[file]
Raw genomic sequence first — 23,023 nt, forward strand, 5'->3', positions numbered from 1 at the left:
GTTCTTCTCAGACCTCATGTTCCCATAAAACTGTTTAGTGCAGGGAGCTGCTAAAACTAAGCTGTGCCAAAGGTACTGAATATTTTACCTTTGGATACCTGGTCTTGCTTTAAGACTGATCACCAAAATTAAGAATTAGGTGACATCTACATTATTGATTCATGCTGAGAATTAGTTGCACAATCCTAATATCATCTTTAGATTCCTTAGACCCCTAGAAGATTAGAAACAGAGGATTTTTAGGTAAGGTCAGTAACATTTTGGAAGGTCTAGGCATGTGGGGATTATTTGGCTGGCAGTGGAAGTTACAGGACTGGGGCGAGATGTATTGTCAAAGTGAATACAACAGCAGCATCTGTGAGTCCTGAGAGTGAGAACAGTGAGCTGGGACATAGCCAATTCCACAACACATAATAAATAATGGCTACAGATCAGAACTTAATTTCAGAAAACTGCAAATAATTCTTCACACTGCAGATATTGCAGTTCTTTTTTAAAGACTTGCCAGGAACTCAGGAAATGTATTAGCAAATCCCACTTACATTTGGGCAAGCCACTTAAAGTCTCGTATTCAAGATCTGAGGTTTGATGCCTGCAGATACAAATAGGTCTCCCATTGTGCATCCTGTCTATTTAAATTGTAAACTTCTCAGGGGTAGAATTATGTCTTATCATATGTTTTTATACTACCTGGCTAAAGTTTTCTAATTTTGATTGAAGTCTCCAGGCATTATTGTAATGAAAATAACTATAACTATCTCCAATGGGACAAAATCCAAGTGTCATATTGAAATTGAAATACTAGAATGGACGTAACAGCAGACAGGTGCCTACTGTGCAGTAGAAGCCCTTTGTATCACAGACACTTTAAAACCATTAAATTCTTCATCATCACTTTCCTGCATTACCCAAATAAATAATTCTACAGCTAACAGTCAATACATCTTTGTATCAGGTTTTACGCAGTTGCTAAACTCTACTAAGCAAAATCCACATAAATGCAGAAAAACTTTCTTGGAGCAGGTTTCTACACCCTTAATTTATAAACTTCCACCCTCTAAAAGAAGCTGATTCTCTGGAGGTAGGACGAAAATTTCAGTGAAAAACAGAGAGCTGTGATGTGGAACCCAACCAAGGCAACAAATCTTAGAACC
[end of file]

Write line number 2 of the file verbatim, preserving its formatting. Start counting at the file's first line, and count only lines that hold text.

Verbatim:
GTTCTTCTCAGACCTCATGTTCCCATAAAACTGTTTAGTGCAGGGAGCTGCTAAAACTAAGCTGTGCCAAAGGTACTGAATATTTTACCTTTGGATACCTGGTCTTGCTTTAAGACTGATCACCAAAATTAAGAATTAGGTGACATCTACATTATTGATTCATGCTGAGAATTAGTTGCACAATCCTAATATCATCTTTAGATTCCTTAGACCCCTAGAAGATTAGAAACAGAGGATTTTTAGGTAAGGTCAGTAACATTTTGGAAGGTCTAGGCATGTGGGGATTATTTGGCTGGCAGTGGAAGTTACAGGACTGGGGCGAGATGTATTGTCAAAGTGAATACAACAGCAGCATCTGTGAGTCCTGAGAGTGAGAACAGTGAGCTGGGACATAGCCAATTCCACAACACATAATAAATAATGGCTACAGATCAGAACTTAATTTCAGAAAACTGCAAATAATTCTTCACACTGCAGATATTGCAGTTCTTTTTTAAAGACTTGCCAGGAACTCAGGAAATGTATTAGCAAATCCCACTTACATTTGGGCAAGCCACTTAAAGTCTCGTATTCAAGATCTGAGGTTTGATGCCTGCAGATACAAATAGGTCTCCCATTGTGCATCCTGTCTATTTAAATTGTAAACTTCTCAGGGGTAGAATTATGTCTTATCATATGTTTTTATACTACCTGGCTAAAGTTTTCTAATTTTGATTGAAGTCTCCAGGCATTATTGTAATGAAAATAACTATAACTATCTCCAATGGGACAAAATCCAAGTGTCATATTGAAATTGAAATACTAGAATGGACGTAACAGCAGACAGGTGCCTACTGTGCAGTAGAAGCCCTTTGTATCACAGACACTTTAAAACCATTAAATTCTTCATCATCACTTTCCTGCATTACCCAAATAAATAATTCTACAGCTAACAGTCAATACATCTTTGTATCAGGTTTTACGCAGTTGCTAAACTCTACTAAGCAAAATCCACATAAATGCAGAAAAACTTTCTTGGAGCAGGTTTCTACACCCTTAATTTATAAACTTCCACCCTCTAAAAGAAGCTGATTCTCTGGAGGTAGGACGAAAATTTCAGTGAAAAACAGAGAGCTGTGATGTGGAACCCAACCAAGGCAACAAATCTTAGAACC